Maltese Falcon (with Humphrey Bogart) (1941): An intriguing, incredibly entertaining, and slightly weird mystery/thriller featuring Bogart at maximum cool (as private eye Sam Spade). This is the movie that created the private detective stereotype that still lives large in the public imagination. Peter Lorre’s character is another classic. See it if you haven’t already.
North By Northwest (by Hitchcock) (1959): An absolutely thrilling film about a case of mistaken identity. Proves that good directing is what makes exciting movies. Note: In Emir Kusturica’s movie Arizona Dream (1994) (which stars Johnny Depp), Vincent Gallo’s character makes an awesomely bizarre tribute to N by NW.
Sabotage (by Alfred Hitchcock) (1936): This is a pre-Hollywood Hitchcock film, without the big actors and production values of his later movies. It’s a tight little story about a London saboteur, and has Hitchcock’s great direction and touch for suspense. Also check out The Secret Agent (with Peter Lorre) (1936) and Blackmail (1929), which is Hitchcock’s first “talkie.” I also recently saw the thrilling Rear Window (1954), which is Hollywood-era Hitchcock with Jimmy Stewart as a photographer with a broken leg speculating about suspect activities in his apartment complex.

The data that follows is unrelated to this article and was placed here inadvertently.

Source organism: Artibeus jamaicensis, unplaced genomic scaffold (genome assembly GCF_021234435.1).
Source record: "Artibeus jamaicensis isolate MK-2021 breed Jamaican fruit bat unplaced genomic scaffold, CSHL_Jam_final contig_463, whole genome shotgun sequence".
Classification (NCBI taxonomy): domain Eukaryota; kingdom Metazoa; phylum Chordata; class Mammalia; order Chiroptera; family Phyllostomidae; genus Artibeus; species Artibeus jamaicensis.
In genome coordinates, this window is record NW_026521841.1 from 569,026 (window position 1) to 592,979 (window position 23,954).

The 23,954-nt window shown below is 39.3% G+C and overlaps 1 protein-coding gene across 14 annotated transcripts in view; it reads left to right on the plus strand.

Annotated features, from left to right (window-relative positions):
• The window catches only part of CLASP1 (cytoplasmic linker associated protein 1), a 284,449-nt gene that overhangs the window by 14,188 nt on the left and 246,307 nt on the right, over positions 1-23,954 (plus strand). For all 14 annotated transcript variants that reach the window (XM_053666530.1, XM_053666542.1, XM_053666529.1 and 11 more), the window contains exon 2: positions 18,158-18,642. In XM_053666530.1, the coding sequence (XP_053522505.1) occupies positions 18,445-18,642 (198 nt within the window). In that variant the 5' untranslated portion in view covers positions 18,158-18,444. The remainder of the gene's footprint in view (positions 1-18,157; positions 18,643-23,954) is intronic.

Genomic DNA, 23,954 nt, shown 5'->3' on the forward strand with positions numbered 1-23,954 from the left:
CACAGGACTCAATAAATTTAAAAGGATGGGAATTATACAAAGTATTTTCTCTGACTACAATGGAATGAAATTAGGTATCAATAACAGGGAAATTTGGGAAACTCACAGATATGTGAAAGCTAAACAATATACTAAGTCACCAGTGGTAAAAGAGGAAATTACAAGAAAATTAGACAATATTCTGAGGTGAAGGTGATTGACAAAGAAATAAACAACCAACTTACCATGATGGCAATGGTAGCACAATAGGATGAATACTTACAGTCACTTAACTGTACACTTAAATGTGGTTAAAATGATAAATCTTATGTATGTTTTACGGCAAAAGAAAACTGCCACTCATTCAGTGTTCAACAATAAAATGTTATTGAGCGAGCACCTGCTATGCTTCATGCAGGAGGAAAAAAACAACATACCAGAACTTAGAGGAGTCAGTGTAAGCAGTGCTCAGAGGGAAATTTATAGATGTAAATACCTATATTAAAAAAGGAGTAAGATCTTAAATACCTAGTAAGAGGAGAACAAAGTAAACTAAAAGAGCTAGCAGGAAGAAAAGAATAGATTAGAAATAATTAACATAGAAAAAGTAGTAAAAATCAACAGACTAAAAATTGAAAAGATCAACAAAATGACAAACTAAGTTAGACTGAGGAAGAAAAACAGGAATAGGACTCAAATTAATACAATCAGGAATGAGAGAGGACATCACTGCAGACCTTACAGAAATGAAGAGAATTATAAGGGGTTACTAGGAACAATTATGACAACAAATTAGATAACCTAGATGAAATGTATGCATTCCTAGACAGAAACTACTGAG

Diabolique (1955): A true high suspense classic. Two women (a wife and mistress) plot revenge on an abusive man, but events take an unexpected turn. This French film was recently remade starring Sharon Stone (I assume it sucked). A real shocker.
Knife in the Water (by Roman Polanski) (1962): A wealthy couple (in Poland) invite along a hitchhiker on a day of sailing. The trip takes unexpected turns, and the psychological drama between the three on the boat is riveting. This film was Polanski’s film school dissertation.
Touch of Evil (by Orson Welles) (1958): A film-noir classic set at the U.S.-MX border. Starring Welles as a corrupt Texas Sheriff and Charlton Heston as an honest Mexican narcotics officer. Restored to Welles’ written specifications in 1998, so don’t rent an old copy.
Whatever Happened to Baby Jane (with Bette Davis) (1962): Twisted old movie with Davis as an aging alcoholic ex-vaudeville star going crazy and tormenting her ex-Hollywood star crippled sister, played by Joan Crawford. Davis is terrifying, and the movie is brilliant, if you don’t mind suspending your disbelief and accepting that no one catches onto Davis’ tricks for most of the film. Like Misery, but in black in white and with Davis’ jealous sister psychology as motivation – which I think is scarier than the obsessed fan angle any day.